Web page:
I saw the evil red light gleam
Above the brothel door;
I entered in as in a dream
And climbed the stair once more.
I caught the stench of hairy men
And sweat and smoke and beer,
And cutting through the smudgy din
Her empty laugh rose clear.
I stood within her littered room
That opened on the hall;
I saw the flasks of cheap perfume
And the pictures on the wall.
Her hat was tossed on a broken chair,
A coat lay on the floor;
Cheap cigarettes made sick the air
That seeped through the sagging door.
And all my dreams sank down to fade,
And yet the girl stood there,
That I had visioned a laughing maid
With a blossom in her hair.
The girl I dreamed she might have been
Fades before she that is —
But I’ll forget as do all men
In passion’s barren bliss….
The poem is filled with sensory detail: the red light, cheap perfume, and clothes tossed helter skelter; the smell of stale beer and cheap cigarettes; the sweat of the men who climbed those stairs and her shrill, empty laugh. There is disappointment when thoughts of his dream girl fade with reality and resignation in the last two lines: “But I’ll forget as do all men/In passion’s barren bliss.”
Images Out of the Sky (Tevis Clyde Smith, 1966)
In contrast to the disappointment in “Love’s Young Dream,” “A Song from an Ebony Heart,” is filled with anger, bitterness and self-loathing. (Letter to Clyde Smith. ca. November 1928)
The wine in my cup is bitter dregs
The moon is hard and cold.
Like a woman that spreads her greedy legs
For a smear of slimy gold.
My heart was the heart of a broken louse,
The jackal fired my eyes,
When I sought for peace in the bawdyhouse,
And rest in a harlot’s thighs.
When I came from the silent midnight streets
Where the rain was sharp and fresh,
To foul my soul on the yellowed sheets
And tear at her burning flesh….
But I was the brother to the bull,
My blood screamed in my brains,
My blood blasphemed beneath my skull
And clawed against my veins….
Their arms are white but they grip like bars.
The candle gutters low,
I can nail the moon back over the stars
But my soul died long ago.
Despite the bleak ending in “A Song from an Ebony Heart,” not all Howard’s poetry about prostitutes is bitter or filled with disappointment. When REH writes about the oldest profession he sometimes speaks with two voices. The man’s point of view is filled with disillusion and anger but there is another side. One that is sympathetic toward prostitutes. Howard accomplishes this surprising change when he writes in the first person as a woman.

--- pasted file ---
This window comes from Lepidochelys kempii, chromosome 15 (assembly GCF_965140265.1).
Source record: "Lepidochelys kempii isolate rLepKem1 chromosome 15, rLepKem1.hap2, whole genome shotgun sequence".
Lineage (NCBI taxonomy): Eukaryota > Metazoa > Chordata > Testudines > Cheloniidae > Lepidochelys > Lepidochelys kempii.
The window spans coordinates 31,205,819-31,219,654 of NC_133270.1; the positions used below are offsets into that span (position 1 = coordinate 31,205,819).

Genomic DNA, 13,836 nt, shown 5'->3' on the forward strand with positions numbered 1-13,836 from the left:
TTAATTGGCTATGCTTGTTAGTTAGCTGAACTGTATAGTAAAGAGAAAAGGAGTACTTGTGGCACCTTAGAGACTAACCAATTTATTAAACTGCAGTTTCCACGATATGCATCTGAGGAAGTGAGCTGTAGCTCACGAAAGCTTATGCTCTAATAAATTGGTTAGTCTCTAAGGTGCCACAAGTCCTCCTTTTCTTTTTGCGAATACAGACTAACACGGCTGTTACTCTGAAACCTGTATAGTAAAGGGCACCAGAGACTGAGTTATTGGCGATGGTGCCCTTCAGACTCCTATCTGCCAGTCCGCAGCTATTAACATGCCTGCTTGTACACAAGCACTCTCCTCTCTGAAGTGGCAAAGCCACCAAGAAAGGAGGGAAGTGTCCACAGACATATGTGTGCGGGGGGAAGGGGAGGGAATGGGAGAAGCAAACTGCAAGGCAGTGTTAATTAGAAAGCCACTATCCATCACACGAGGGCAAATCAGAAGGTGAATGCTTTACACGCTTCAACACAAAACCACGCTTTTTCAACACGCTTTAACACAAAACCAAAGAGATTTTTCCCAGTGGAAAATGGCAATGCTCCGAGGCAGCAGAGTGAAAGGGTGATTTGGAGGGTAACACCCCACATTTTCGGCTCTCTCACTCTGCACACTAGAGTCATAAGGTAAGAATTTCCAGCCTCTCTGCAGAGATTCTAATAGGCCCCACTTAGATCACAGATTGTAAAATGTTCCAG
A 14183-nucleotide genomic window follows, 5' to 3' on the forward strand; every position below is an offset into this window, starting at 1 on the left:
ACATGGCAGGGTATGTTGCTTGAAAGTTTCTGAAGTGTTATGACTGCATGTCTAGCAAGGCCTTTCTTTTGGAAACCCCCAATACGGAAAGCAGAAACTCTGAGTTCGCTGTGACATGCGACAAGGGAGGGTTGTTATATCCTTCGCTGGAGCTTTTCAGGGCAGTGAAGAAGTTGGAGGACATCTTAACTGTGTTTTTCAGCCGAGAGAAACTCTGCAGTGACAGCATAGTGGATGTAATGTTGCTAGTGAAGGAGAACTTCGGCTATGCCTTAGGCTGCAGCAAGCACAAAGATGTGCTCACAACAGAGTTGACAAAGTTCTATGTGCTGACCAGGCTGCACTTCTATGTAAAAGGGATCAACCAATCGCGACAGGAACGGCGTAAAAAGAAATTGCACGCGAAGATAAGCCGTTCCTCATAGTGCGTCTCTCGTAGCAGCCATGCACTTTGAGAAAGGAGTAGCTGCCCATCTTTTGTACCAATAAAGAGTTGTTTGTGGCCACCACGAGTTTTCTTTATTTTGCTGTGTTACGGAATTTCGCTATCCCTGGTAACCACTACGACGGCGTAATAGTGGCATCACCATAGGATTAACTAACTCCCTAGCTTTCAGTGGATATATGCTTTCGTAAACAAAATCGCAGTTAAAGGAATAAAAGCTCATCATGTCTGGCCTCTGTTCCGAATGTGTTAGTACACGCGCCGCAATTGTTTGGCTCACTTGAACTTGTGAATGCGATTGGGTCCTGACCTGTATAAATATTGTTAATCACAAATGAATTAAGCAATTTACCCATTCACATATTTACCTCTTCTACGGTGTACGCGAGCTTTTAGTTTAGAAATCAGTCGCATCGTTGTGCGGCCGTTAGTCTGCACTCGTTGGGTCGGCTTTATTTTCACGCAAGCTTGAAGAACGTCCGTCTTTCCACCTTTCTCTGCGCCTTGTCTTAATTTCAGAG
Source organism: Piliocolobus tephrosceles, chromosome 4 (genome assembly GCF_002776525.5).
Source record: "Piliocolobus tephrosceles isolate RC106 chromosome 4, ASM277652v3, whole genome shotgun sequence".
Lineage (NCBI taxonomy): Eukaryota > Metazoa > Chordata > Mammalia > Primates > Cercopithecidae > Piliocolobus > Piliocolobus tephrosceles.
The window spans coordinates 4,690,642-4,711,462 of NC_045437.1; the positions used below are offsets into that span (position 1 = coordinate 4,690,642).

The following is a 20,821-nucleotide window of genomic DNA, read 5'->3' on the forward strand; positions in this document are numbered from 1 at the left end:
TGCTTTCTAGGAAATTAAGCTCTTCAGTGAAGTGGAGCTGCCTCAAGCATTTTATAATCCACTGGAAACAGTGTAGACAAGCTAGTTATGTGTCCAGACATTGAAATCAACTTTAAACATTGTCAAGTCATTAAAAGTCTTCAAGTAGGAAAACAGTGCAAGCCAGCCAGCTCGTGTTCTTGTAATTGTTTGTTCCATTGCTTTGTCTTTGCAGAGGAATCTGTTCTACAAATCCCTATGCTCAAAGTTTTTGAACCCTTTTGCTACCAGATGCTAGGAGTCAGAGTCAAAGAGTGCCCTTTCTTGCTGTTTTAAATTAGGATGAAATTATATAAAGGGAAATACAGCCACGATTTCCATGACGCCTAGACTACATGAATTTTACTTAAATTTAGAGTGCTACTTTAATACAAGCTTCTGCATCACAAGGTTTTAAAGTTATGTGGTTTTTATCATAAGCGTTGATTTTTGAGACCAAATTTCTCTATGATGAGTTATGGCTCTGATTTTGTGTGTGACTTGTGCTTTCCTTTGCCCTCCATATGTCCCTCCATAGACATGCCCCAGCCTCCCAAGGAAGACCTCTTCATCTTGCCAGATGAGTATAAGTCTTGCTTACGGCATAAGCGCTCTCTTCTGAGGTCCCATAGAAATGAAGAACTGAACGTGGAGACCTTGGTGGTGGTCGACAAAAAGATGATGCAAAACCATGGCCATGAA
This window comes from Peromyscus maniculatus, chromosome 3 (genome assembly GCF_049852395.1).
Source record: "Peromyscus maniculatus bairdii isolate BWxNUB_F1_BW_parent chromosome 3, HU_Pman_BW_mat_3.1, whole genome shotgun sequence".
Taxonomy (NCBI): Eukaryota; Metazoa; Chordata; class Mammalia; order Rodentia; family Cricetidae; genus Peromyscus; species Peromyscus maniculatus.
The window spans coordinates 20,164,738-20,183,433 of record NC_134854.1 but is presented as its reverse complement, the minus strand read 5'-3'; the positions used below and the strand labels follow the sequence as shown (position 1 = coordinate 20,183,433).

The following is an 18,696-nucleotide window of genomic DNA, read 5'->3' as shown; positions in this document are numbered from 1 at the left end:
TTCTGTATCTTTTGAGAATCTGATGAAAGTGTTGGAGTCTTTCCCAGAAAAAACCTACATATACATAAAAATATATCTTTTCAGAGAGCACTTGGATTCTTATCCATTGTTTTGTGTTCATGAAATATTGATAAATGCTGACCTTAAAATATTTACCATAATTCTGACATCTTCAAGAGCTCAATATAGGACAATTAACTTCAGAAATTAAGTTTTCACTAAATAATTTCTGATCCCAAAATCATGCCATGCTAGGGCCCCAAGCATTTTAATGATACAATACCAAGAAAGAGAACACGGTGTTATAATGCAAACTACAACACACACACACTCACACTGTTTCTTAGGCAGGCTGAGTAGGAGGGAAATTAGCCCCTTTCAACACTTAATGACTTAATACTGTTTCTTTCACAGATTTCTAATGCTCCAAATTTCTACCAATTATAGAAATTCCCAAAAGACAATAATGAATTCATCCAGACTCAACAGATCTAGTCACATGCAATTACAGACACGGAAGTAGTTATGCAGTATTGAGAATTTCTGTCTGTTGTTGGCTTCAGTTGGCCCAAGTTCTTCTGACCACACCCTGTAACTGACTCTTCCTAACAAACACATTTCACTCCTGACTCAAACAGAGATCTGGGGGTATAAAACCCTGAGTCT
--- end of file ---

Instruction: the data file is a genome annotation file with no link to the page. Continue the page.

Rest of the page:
In “A Song of Cheer” he speaks with a female voice. (Letter to Clyde Smith. ca. 1928)
I was his mistress, she was his wife, that was the difference it made;
He wouldn’t have walked, to save my life, with me on the promenade.
Dignified with his family pride, formal and spick and span —
But up in my room — say listen kid, he was a different man!
I’ve seen all sorts of men perform when full of women and beer
But the damndest fools are these formal birds when they break
through their veneer.
If his wife could have seen him — up in my room — I’ll bet she’d
have bent at the knees —
Acting the fool with my step-ins on over his BVDs….
When “A Song of Cheer” changes direction and talks directly to the wife, REH redefines prostitution:
But, listen, dearie, we’re just alike, even though you are his wife
For he bought you just as he bought me — and he bought you for life.
There was a fellow, a slim young boy, who loved you all to Hell —
But you married this old bastard — say, what was that but a sell?
Why did you marry this old dub? You wouldn’t admit it kid,
But the boy, he didn’t have any coin and this old buzzard did.
You loved the boy, yes, I know you did, but you loved money
So you sold yourself and you’re just like me, a wharfside
The wife wouldn’t appreciate being called a “whore” but Howard’s ladies of the night didn’t have that problem. In “Repentance”, as in most of his poems with the female viewpoint, the narrator enjoys what she does and has no regrets. Here she talks about her first man. (Letter to Clyde Smith. March 1928).
How is it that I am what I am
How did I come to fall?
Who was the man my soul to damn
Black in the sight of all?
Who was it came in my virgin hood
And in some evil hour
Turned all my life to bad from good
Bruising the tender flower?
I cannot remember the fellow’s name
I had long ago forgot;
I was young and my blood was flame
The person mattered not.
I was hot as a blazing brand
Blood and body and nerve
Ripe to be plucked by the first man’s hand
And any man would serve….
Years later, after her cheeks have grown sallow and her lips are faded, she still thrills to the hands of men,
My by-gone life is dim and far;
I am content with gin,
A slug of wine, sometimes at the bar,
A room for the sailormen.
The poems about the ladies of the night illustrate Howard’s poetic versatility. The women are all prostitutes but it’s Howard’s descriptions that give them individuality: an empty laugh, greed for gold and the enjoyment of men. These distinctive characteristics create the mood of each poem.